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Translation is an act fraught with difficulties. Ever since Babel, the multiplicity of languages has stood for more than a variety of ways of saying the same thing. Each language, even each dialect, embodies a culture. To translate is thus of necessity to adapt, and to capture no more than an approximation to the original.

This general reservation is singularly in place when translating a work of Chassidut. The Lubavitcher Rebbe, on whose work the present volume is based, has himself given a classic definition of Chassidut. It is not to be understood as one among many of the branches of Jewish thought. Instead it reaches to the core of Torah and is addressed to the inward essence of the soul, touching upon the very nature of existence. It illuminates the other modes of Jewish expression—halacha and aggadah alike—and reveals the inner unity behind their diversified forms.

Chassidut belongs, in other words, to uniqueness of Torah, and as such is almost by definition untranslatable. Far from being reproducible in the language and structures of contemporary Western thought, it challenges secularity at every point. It invites us to “see through” the sensory universe of the secular mind, to the mystic reality beneath and beyond. Therein lies its unmistakable challenge and relevance to a century which has witnessed the tragic consequences of a secularity that makes man the measure of all things, and leaves morality without a Divine foundation.

What, then, is a translator to do? Maimonides, almost eight hundred years ago, stated the problem and a route to its solution. In a letter to his own translator, Shmuel ibn Tibbon, he wrote: “One who wishes to translate from one language to another, rendering each word literally and adhering to the original order of words and sentences, will meet with much difficulty and will end up with a translation that is questionable and confusing.

“Instead the translator should first try to grasp the sense of the subject and then explain the theme, according to his understanding, in the other language. But this cannot be done without changing the order of words, sometimes using many words to translate one, or one word to translate many. He will have to add or delete words so that the concept may be clearly expressed in the language into which he is translating.”

It was in this spirit that the present translations were undertaken, in an attempt to do no more than sketch the mood and thrust of the original ideas, full as they are of detail, nuance and subtlety that verge on the untranslatable. Certainly if this work serves to whet the reader’s appetite for further study, they will have fulfilled their function.

To hear or read a sicha, of the Lubavitcher Rebbe is to undertake a journey. We are challenged and forced to move: where we stand at the end is not where we were at the beginning. Time and again a talk will be set in motion by a seemingly microscopic tension—a question on a comment by Rashi, perhaps, or a problem in understanding a halacha, a practical provision of Jewish law. Once in motion, however, the argument leads us into fresh perspectives, provisional answers and new questions, until we climb rung by rung to the most elevated of vantage points. From here, as we survey the ground beneath us in its widest of contexts, the initial question is not only resolved but also revealed as the starting point of a major spiritual search. The question only existed because we were looking at the surface, not fathoming the depths, of Torah. Thus a problem in the laws of divorce leads us to consider the concepts of separation and unity and to a radical reinterpretation of the nature of exile. A passage relating to the fruit of trees in their fifth year takes us through the levels of spiritual reality, an examination of the Baal Shem Tov’s life, and a reversal of our normal understanding of holiness and sanctification. A meditation on the name of a Sidra passes through the subjects of leprosy, repentance and personal identity. Each talk moves from the specific to the general, the finite to the infinite, and back again. Each invites us to undergo a profound transformation in our way of seeing the world and ourselves, so that when we return at the end of a sicha to the question with which we began, everything has changed.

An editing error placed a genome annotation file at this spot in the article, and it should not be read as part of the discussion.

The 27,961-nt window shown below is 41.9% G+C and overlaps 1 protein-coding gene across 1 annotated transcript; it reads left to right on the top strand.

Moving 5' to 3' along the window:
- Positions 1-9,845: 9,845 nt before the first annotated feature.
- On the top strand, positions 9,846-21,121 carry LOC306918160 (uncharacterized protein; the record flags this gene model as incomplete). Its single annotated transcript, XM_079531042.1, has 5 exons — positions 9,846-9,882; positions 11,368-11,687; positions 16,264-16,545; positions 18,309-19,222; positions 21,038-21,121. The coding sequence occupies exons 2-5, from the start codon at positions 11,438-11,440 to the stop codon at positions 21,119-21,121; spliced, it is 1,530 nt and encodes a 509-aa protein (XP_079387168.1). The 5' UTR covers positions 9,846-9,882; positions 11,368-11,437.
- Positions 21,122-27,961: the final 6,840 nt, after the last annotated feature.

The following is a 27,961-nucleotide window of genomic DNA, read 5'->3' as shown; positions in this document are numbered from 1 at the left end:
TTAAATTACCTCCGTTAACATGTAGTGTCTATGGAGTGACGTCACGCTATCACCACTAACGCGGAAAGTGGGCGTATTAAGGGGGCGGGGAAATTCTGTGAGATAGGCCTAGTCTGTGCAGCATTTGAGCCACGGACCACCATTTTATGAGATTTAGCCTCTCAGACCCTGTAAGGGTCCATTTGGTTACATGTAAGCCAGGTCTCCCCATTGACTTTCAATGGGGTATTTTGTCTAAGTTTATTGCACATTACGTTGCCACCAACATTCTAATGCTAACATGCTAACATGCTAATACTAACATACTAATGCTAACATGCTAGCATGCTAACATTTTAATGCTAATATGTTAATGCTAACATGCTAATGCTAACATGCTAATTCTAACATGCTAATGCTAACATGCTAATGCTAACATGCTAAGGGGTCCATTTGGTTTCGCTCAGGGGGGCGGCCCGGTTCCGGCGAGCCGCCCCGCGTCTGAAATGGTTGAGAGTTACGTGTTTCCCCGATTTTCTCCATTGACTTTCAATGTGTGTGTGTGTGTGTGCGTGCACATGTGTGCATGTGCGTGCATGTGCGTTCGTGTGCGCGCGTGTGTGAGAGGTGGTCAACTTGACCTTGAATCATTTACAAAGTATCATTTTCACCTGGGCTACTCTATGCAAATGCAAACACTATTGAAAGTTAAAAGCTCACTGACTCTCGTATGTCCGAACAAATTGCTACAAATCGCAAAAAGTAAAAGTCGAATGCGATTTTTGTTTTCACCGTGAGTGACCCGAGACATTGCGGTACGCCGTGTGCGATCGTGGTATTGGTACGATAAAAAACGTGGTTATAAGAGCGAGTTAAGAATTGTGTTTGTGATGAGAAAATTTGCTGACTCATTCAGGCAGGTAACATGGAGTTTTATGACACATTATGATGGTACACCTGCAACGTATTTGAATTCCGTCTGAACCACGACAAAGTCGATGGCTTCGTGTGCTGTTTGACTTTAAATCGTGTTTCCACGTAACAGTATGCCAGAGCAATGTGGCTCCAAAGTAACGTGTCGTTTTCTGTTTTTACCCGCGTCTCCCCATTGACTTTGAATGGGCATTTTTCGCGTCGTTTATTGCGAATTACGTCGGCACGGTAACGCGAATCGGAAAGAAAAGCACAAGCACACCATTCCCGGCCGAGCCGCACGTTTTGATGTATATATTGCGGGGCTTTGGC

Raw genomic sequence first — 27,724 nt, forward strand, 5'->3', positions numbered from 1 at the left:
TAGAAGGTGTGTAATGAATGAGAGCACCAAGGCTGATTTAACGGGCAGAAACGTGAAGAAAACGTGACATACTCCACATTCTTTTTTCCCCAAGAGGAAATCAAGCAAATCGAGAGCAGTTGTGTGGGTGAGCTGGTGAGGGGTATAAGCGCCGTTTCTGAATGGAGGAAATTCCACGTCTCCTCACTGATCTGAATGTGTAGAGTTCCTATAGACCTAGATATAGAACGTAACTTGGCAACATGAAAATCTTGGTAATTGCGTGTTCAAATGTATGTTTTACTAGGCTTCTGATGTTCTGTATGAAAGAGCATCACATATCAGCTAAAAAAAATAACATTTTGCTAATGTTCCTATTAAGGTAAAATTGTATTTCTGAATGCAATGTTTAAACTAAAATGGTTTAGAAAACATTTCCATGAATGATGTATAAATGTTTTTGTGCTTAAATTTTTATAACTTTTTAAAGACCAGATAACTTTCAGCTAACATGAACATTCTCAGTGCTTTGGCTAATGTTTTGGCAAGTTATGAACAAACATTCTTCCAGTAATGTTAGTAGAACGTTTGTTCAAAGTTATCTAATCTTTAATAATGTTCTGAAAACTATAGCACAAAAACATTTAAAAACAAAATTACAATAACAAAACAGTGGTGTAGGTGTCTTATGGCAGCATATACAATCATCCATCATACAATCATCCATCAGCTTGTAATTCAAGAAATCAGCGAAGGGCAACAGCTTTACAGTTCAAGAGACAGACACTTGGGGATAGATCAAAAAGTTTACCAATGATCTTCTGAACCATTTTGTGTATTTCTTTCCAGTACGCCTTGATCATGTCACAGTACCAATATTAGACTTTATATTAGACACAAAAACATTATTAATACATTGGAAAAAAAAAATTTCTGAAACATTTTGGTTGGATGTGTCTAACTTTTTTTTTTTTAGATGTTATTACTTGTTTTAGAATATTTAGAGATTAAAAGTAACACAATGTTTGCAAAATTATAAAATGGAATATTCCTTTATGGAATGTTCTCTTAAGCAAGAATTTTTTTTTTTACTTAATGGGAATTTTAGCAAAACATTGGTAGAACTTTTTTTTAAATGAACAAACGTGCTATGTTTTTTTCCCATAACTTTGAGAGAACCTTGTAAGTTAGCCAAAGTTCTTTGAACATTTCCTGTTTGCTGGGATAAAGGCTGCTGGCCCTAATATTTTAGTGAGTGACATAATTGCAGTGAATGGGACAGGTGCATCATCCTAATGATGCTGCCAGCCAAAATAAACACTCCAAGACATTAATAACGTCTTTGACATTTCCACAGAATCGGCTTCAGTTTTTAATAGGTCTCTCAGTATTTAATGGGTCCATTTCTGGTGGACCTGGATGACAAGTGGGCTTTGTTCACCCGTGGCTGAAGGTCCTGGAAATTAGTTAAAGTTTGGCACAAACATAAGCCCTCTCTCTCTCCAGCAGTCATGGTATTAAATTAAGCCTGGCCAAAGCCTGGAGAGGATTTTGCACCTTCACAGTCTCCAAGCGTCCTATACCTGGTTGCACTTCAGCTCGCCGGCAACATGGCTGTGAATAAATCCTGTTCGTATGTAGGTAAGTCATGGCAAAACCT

Each, in short, is a Chassidic journey of descent and ascent, climbing and returning, through—Torah, the universe and the soul. Key themes recur: the inseparability of the soul from G‑d, the constant demands and possibility of teshuvah, the unity of Israel, the error of despair, the insistent light beneath the dark surfaces of history. These are the motifs of Chassidut, and are like a continuing thread through the Rebbe’s teachings. The very form of the talks—their intellectual rhythms of question and answer, their reasoning and rigor—mirrors a central feature of Chabad, that through a mental journey we affect both emotion and action. A truth grasped first by the mind then shapes heart and limb, and in perceiving reality we become our real selves.

These talks, then, are addressed with relentless clarity to the contemporary Jewish condition. Their implicit starting-point is the darkness of a post-holocaust world in which spirituality, moral conviction, and the Divine purpose of creation, seem almost beyond reach. Their tacit faith is that step by step we can be led from the present moment of confusion to the timeless lucidity of Torah, beyond the low clouds to the Infinite Light.

In the original work of translating and adapting these talks, I was encouraged and immeasurably helped by Rabbi Fyvish Vogel and Rabbi Shmuel Lew. The credit is theirs; the errors and infelicities my own. To their friendship and inspiration, this book is dedicated.

Jonathan Sacks,
London, 5746 / 1986

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